BARBARA G. MENSCH
Born Brooklyn, NY, 1953
Education Brooklyn Museum Studio School, 1969
Art Students League, 1969
Hunter College, 1976 BFA: Painting
Awards Leica Camera, Solms, Germany, 1992
JM Kaplan Fund, The Last Waterfront project, 1985
The New York State Council on the Arts, Architecture
Photography and Design Grant, 1984
Drawing Scholarship Academia Di Belle Arte, Florence, Italy, 1972
2008 "Southstreet: The Photographs of Barbara Mensch"; The Southstreet Seaport Museum, New York, NY
2007 "Barbara Mensch NY"; The Museum of the City of New York, NY
2005 "New York: Some Kind of Paradise," Bonni Benrubi Gallery, NYC
Barbara Mensch: Water front; Photographic Gallery, New York, NY
2004 Republican Descent, NewburghPhoto, Newburgh, NY
South Street Seaport Museum, New York, NY
1998 KunstBalkon (Documenta X), Kassel, Germany
1993 Foster Goldstrom Gallery, New York, NY
1986 South Street Seaport Museum, New York, NY
1985 The Museum of the City of New York, NY
1981 Los Angeles Museum of Contemporary Art, Los Angeles, CA
1981 P.S.1 Contemporary7 Art Center, New York, NY
The City Visible
By BONNIE YOCHELSON
Published: January 9, 2009
SHORTLY after graduating from Hunter College in 1978, the photographer Barbara Mensch moved from SoHo to the top floor of a walk-up on Water Street near the South Street Seaport. The charming but decrepit 19th-century brick building was shared by several artists, who sought the low rents and the seaport’s industrial grittiness. Ms. Mensch and her neighbors now own the building, which they have renovated.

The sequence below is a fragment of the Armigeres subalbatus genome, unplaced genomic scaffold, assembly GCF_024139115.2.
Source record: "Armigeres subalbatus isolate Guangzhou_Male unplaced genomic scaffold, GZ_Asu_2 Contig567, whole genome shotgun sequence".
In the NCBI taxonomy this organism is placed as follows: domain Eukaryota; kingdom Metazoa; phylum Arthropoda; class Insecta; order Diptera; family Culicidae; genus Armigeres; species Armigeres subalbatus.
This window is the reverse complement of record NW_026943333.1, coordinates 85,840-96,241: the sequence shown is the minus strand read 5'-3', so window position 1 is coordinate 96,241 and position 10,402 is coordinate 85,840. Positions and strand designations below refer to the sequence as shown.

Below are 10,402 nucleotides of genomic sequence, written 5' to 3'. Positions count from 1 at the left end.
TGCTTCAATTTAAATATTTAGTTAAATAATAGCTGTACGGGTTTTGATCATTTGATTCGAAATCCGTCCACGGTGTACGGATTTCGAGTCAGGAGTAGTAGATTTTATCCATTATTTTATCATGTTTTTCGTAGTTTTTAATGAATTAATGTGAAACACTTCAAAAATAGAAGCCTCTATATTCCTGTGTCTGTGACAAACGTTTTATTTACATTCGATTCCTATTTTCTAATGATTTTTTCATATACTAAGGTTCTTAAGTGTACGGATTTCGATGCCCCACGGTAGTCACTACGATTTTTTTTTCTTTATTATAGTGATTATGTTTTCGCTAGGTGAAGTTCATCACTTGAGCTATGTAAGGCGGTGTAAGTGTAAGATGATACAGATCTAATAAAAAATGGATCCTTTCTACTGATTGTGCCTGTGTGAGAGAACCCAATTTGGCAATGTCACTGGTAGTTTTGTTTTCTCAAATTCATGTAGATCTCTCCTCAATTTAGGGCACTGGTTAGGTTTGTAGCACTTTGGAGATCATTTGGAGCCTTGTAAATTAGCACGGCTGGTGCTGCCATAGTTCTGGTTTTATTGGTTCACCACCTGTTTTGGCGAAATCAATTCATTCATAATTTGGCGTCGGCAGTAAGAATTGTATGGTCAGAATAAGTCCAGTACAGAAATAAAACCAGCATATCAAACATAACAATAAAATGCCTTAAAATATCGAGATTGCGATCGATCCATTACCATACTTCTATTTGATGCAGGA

From windows facing west and from the roof of her loft, Ms. Mensch has views of the Brooklyn Bridge’s span, the Manhattan entrance ramp and the Municipal Building. Recently added northern windows have created a special feature: Just outside looms the bridge’s massive limestone anchorage, its gargantuan scale dwarfing the viewer within.
Although Ms. Mensch is most widely known for her photographs of the old Fulton Fish Market, to which two books have been devoted, she has also photographed the Brooklyn Bridge for nearly 30 years. As Mont Sainte-Victoire was for Cezanne, the bridge has been a constant in her life and her art. Capturing the bridge at all times of the day and the seasons of the year, she has learned as much about the river and the weather as about the bridge’s structure.
Recently, Ms. Mensch has become fascinated with the bridge’s history, especially the story of Emily Roebling, right, the remarkable wife of the bridge’s engineer, Washington Roebling. When her husband fell ill with "the bends,” Emily masked the extent of his illness, acting as his surrogate for 14 years.
In his 1972 work "The Great Bridge: The Epic Story of the Building of the Brooklyn Bridge,” the historian David McCullough writes: "By and by it was common gossip that hers was the real mind behind the great work and that this the most monumental engineering triumph of the age was actually the doing of a woman, which as a general proposition was taken in some quarters to be both preposterous and calamitous. In truth, she had by then a thorough grasp of the engineering involved.”
Despite opposition, she won over her critics, and at the 1883 opening, Emily Roebling took the first ceremonial ride across the bridge with President Chester Arthur.
Ms. Mensch has begun to assemble her Brooklyn Bridge photographs into a book called "Emily’s Bridge.” The photographs shown here, all taken during the past 16 years, express her intimate knowledge of the span as well as her unabashedly romantic view of it. Often shrouded in mist, Ms. Mensch’s bridge appears like an apparition from Emily’s bygone era.
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